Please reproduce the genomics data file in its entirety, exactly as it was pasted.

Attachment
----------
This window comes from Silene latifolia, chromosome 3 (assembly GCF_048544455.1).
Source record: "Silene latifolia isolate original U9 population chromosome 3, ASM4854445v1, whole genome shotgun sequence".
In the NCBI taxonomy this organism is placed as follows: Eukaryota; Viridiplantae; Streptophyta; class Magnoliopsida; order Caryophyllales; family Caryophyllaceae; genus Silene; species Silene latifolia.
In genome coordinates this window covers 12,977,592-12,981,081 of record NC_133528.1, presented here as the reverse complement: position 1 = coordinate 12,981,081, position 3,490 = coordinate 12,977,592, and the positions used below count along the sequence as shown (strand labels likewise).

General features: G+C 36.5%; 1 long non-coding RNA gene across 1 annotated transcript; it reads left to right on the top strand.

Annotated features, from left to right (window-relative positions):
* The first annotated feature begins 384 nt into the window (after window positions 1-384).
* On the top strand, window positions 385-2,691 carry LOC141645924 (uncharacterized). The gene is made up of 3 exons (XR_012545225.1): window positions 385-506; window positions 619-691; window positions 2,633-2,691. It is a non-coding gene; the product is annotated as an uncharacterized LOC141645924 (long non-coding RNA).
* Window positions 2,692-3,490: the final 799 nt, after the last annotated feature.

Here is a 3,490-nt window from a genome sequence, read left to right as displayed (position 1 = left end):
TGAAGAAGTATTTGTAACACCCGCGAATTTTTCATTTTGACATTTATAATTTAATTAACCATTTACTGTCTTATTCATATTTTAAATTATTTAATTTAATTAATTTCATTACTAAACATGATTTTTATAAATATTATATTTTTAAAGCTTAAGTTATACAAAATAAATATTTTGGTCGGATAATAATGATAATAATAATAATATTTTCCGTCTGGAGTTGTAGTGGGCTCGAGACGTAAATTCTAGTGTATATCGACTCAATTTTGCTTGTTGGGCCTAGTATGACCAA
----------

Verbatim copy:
This window comes from Silene latifolia, chromosome 3 (assembly GCF_048544455.1).
Source record: "Silene latifolia isolate original U9 population chromosome 3, ASM4854445v1, whole genome shotgun sequence".
In the NCBI taxonomy this organism is placed as follows: Eukaryota; Viridiplantae; Streptophyta; class Magnoliopsida; order Caryophyllales; family Caryophyllaceae; genus Silene; species Silene latifolia.
In genome coordinates this window covers 12,977,592-12,981,081 of record NC_133528.1, presented here as the reverse complement: position 1 = coordinate 12,981,081, position 3,490 = coordinate 12,977,592, and the positions used below count along the sequence as shown (strand labels likewise).

General features: G+C 36.5%; 1 long non-coding RNA gene across 1 annotated transcript; it reads left to right on the top strand.

Annotated features, from left to right (window-relative positions):
* The first annotated feature begins 384 nt into the window (after window positions 1-384).
* On the top strand, window positions 385-2,691 carry LOC141645924 (uncharacterized). The gene is made up of 3 exons (XR_012545225.1): window positions 385-506; window positions 619-691; window positions 2,633-2,691. It is a non-coding gene; the product is annotated as an uncharacterized LOC141645924 (long non-coding RNA).
* Window positions 2,692-3,490: the final 799 nt, after the last annotated feature.

Here is a 3,490-nt window from a genome sequence, read left to right as displayed (position 1 = left end):
TGAAGAAGTATTTGTAACACCCGCGAATTTTTCATTTTGACATTTATAATTTAATTAACCATTTACTGTCTTATTCATATTTTAAATTATTTAATTTAATTAATTTCATTACTAAACATGATTTTTATAAATATTATATTTTTAAAGCTTAAGTTATACAAAATAAATATTTTGGTCGGATAATAATGATAATAATAATAATATTTTCCGTCTGGAGTTGTAGTGGGCTCGAGACGTAAATTCTAGTGTATATCGACTCAATTTTGCTTGTTGGGCCTAGTATGACCAA